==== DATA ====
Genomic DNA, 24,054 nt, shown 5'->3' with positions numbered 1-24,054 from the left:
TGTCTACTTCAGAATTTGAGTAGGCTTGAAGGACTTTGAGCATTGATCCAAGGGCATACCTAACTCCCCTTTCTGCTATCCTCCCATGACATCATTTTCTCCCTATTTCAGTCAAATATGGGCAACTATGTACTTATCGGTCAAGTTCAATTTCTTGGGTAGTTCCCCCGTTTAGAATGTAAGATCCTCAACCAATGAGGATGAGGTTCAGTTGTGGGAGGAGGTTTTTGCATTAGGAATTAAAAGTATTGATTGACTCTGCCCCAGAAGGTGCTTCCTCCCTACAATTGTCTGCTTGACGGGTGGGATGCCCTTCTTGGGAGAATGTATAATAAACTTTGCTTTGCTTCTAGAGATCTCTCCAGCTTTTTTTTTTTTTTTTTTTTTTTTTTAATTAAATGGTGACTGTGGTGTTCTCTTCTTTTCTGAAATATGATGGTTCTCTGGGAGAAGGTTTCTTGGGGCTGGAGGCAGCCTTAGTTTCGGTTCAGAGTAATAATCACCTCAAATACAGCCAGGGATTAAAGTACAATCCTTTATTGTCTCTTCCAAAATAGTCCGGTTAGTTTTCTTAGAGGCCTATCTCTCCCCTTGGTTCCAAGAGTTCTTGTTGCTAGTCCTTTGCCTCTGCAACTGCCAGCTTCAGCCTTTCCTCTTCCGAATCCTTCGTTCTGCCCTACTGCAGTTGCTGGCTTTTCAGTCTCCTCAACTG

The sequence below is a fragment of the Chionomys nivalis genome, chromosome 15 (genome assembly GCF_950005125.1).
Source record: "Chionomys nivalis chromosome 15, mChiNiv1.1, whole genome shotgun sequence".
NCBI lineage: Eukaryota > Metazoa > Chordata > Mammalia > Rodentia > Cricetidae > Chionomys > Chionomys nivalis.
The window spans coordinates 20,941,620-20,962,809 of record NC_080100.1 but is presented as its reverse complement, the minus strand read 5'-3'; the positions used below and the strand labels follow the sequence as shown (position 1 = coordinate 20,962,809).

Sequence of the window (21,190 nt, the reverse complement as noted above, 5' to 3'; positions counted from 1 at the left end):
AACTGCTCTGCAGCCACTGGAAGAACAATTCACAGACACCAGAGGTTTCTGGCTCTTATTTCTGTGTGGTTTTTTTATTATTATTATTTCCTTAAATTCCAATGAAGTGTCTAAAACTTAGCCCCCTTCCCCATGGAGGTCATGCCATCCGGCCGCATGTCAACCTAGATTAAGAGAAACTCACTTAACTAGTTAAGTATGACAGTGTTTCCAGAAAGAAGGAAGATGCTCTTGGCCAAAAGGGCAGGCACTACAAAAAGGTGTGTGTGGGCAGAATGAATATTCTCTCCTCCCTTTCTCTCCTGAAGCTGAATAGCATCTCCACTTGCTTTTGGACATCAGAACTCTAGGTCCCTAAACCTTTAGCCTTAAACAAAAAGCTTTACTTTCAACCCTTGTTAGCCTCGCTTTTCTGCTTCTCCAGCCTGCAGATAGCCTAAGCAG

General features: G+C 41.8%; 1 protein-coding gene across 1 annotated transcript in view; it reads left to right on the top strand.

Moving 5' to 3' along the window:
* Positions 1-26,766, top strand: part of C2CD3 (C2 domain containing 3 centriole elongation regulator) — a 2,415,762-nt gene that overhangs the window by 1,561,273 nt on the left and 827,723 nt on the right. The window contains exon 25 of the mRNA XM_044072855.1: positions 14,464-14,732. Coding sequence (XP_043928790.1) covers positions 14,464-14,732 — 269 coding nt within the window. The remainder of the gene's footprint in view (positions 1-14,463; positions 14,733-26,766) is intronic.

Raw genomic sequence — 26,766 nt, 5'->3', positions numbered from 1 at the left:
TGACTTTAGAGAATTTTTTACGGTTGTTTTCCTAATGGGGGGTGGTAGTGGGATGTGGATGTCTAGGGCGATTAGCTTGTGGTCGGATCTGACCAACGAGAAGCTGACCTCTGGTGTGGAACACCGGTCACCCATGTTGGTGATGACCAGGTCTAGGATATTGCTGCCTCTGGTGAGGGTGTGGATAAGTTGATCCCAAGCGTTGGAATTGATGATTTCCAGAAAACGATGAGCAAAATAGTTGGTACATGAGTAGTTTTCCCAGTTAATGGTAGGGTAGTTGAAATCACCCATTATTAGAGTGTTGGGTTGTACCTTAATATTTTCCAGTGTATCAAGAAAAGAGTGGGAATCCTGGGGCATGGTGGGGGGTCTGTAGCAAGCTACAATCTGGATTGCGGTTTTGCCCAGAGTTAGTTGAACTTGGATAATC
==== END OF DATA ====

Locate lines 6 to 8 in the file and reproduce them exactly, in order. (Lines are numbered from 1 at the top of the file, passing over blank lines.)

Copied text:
The window spans coordinates 20,941,620-20,962,809 of record NC_080100.1 but is presented as its reverse complement, the minus strand read 5'-3'; the positions used below and the strand labels follow the sequence as shown (position 1 = coordinate 20,962,809).

Sequence of the window (21,190 nt, the reverse complement as noted above, 5' to 3'; positions counted from 1 at the left end):
AACTGCTCTGCAGCCACTGGAAGAACAATTCACAGACACCAGAGGTTTCTGGCTCTTATTTCTGTGTGGTTTTTTTATTATTATTATTTCCTTAAATTCCAATGAAGTGTCTAAAACTTAGCCCCCTTCCCCATGGAGGTCATGCCATCCGGCCGCATGTCAACCTAGATTAAGAGAAACTCACTTAACTAGTTAAGTATGACAGTGTTTCCAGAAAGAAGGAAGATGCTCTTGGCCAAAAGGGCAGGCACTACAAAAAGGTGTGTGTGGGCAGAATGAATATTCTCTCCTCCCTTTCTCTCCTGAAGCTGAATAGCATCTCCACTTGCTTTTGGACATCAGAACTCTAGGTCCCTAAACCTTTAGCCTTAAACAAAAAGCTTTACTTTCAACCCTTGTTAGCCTCGCTTTTCTGCTTCTCCAGCCTGCAGATAGCCTAAGCAG